According to UN estimations, more than 2.000 kids do currently live on the streets of Freetown, the capital of Sierra Leone. In order to survive, these kids take little jobs, start to steal or beg or even prostitute themselves. It is a dangerous live, with a too early dead for too many of them. For this reason we founded the “Pikin Paddy” a shelterhome for homeless children in the heart of the city. How do we actually work with the kids from the streets in Sierra Leone?
Our five phases program:
The Cap Anamur-Team in Freetown has developed an effective five-phases-program to get kids away from living on the streets and reunite them with their families in the long term.
- Tracking: Tracking means spotting the kids on the streets of Freetown and inviting them to the Pikin Paddy. Nowadays the house is already known among the homeless kids, so sometimes they even get in contact themselves and ask for shelter.
- Family Tracing: In the shelterhome the kids do not only get a real bed, good food and clothes, but also the right education suiting their actual age and situation. Meanwhile our social workers are looking for their families and try to get in contact with them.
- Mediation: Once the kids family members are spotted, our social workers try to get a connection to them. The children keep staying at the Pikin Paddy during mediation. We will examine why the kid needed to leave its family for a life on the streets.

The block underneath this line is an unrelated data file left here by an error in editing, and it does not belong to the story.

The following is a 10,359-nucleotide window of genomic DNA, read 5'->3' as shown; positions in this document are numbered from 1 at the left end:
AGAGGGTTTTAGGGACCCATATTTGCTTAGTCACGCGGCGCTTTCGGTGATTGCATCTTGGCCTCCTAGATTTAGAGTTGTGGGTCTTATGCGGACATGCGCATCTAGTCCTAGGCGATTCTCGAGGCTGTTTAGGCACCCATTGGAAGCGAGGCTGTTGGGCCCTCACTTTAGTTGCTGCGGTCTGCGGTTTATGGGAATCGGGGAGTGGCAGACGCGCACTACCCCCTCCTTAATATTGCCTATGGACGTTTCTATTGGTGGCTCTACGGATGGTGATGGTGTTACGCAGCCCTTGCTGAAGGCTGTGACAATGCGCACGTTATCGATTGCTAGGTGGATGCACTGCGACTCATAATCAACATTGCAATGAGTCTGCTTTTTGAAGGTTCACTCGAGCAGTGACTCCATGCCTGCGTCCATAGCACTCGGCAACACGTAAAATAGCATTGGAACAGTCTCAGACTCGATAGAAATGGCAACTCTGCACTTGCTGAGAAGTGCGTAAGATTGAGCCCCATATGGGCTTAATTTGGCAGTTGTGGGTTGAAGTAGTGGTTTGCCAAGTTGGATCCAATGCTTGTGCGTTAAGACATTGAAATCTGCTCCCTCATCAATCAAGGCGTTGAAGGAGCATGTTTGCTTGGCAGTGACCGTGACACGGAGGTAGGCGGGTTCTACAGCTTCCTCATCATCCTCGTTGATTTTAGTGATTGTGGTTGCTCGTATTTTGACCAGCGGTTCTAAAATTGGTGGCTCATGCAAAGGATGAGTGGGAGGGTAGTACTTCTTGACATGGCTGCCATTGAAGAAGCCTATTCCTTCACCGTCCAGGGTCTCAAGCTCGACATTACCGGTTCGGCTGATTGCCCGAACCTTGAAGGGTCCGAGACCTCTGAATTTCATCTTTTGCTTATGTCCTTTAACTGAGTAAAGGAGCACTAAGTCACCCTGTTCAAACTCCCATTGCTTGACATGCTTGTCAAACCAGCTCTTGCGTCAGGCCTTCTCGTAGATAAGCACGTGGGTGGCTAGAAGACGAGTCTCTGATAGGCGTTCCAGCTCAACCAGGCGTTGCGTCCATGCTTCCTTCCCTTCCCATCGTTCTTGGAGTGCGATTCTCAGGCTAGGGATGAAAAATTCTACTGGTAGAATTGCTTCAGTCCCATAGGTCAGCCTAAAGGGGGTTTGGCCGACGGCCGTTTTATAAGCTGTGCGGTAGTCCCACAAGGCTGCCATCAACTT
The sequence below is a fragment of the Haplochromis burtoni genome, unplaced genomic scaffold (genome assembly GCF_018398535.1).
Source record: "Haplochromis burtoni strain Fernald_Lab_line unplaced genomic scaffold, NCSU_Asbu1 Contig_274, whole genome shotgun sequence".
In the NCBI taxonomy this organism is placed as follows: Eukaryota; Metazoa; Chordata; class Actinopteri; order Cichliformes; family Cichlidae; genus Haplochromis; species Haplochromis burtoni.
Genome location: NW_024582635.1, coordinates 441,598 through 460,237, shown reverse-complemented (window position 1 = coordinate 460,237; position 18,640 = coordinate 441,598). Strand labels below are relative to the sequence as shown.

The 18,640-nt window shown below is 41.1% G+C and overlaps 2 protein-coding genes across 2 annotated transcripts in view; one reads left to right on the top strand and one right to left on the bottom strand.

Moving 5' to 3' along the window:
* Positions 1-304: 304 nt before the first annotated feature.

- Reunification: After a detailed screening of the families through our Cap Anamur-socialworkers, we will work on the right solution approach together with all family members. Finally the kids will be able to return to their home.
- Follow-up: In regularly intervals we will visit the kids in their families and adapt the support accordingly. In case of stable domestic circumstances we will reduce the frequency of our visits.
In total 80 kids – 60 boys and 20 girls – where given shelter from the Cap Anamur-staff in the Pikin Paddy this year. Of which 59 could be led back successfully to their families and 17 are still at the Pikin Paddy. The families of four kids could not be located and unfortunately five kids went back to the streets after being reunited with their families.
This results in a success rate of 91,5 %.